Fetal DNA Methylation Associates with Early Spontaneous Preterm Birth and Gestational Age

Sasha E. Parets, Karen N. Conneely, Varun Kilaru, Stephen J. Fortunato, Tariq Ali Syed, George Saade, Alicia K. Smith, Ramkumar Menon

Research output: Contribution to journalArticlepeer-review

77 Scopus citations


Spontaneous preterm birth (PTB, <37 weeks gestation) is a major public health concern, and children born preterm have a higher risk of morbidity and mortality throughout their lives. Recent studies suggest that fetal DNA methylation of several genes varies across a range of gestational ages (GA), but it is not yet clear if fetal epigenetic changes associate with PTB. The objective of this study is to interrogate methylation patterns across the genome in fetal leukocyte DNA from African Americans with early PTB (241/7-340/7 weeks; N = 22) or term births (390/7-406/7weeks; N = 28) and to evaluate the association of each CpG site with PTB and GA. DNA methylation was assessed across the genome with the HumanMethylation450 BeadChip. For each individual sample and CpG site, the proportion of DNA methylation was estimated. The associations between methylation and PTB or GA were evaluated by fitting a separate linear model for each CpG site, adjusting for relevant covariates. Overall, 29 CpG sites associated with PTB (FDR<.05; 5.7×10-10<p<2.9×10-6) independent of GA. Also, 9637 sites associated with GA (FDR<.05; 9.5×10-16<p<1.0×10-3), with 61.8% decreasing in methylation with shorter GA. GA-associated CpG sites were depleted in the CpG islands of their respective genes (p<2.2×10-16). Gene set enrichment analysis (GSEA) supported enrichment of GA-associated CpG sites in genes that play a role in embryonic development as well as the extracellular matrix. Additionally, this study replicated the association of several CpG sites associated with gestational age in other studies (CRHBP, PIK3CD and AVP). Dramatic differences in fetal DNA methylation are evident in fetuses born preterm versus at term, and the patterns established at birth may provide insight into the long-term consequences associated with PTB.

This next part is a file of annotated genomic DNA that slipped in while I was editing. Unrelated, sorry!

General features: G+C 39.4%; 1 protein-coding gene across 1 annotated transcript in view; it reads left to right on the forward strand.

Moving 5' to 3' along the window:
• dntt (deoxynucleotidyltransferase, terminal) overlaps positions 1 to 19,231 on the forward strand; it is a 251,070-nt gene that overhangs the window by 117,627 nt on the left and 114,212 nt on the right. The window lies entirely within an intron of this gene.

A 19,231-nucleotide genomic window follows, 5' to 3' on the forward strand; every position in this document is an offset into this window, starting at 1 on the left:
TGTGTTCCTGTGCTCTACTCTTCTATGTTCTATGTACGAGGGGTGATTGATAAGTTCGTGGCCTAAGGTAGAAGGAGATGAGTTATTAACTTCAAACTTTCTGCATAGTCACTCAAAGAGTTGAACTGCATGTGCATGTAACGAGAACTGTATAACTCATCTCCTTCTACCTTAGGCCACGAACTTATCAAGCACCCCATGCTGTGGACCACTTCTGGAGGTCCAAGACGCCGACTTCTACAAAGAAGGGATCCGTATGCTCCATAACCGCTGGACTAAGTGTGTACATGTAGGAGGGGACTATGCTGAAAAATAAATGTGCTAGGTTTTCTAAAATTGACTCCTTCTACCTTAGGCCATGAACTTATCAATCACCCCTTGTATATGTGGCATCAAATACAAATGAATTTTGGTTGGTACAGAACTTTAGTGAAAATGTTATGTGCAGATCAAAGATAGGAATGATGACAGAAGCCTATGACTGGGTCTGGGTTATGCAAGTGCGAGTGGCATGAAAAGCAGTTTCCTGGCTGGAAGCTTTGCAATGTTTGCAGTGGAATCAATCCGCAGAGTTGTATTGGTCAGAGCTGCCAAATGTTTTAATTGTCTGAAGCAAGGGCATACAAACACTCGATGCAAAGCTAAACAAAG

Original languageEnglish (US)
Article numbere67489
JournalPloS one
Issue number6
StatePublished - Jun 27 2013

ASJC Scopus subject areas

  • Biochemistry, Genetics and Molecular Biology(all)
  • Agricultural and Biological Sciences(all)
  • General


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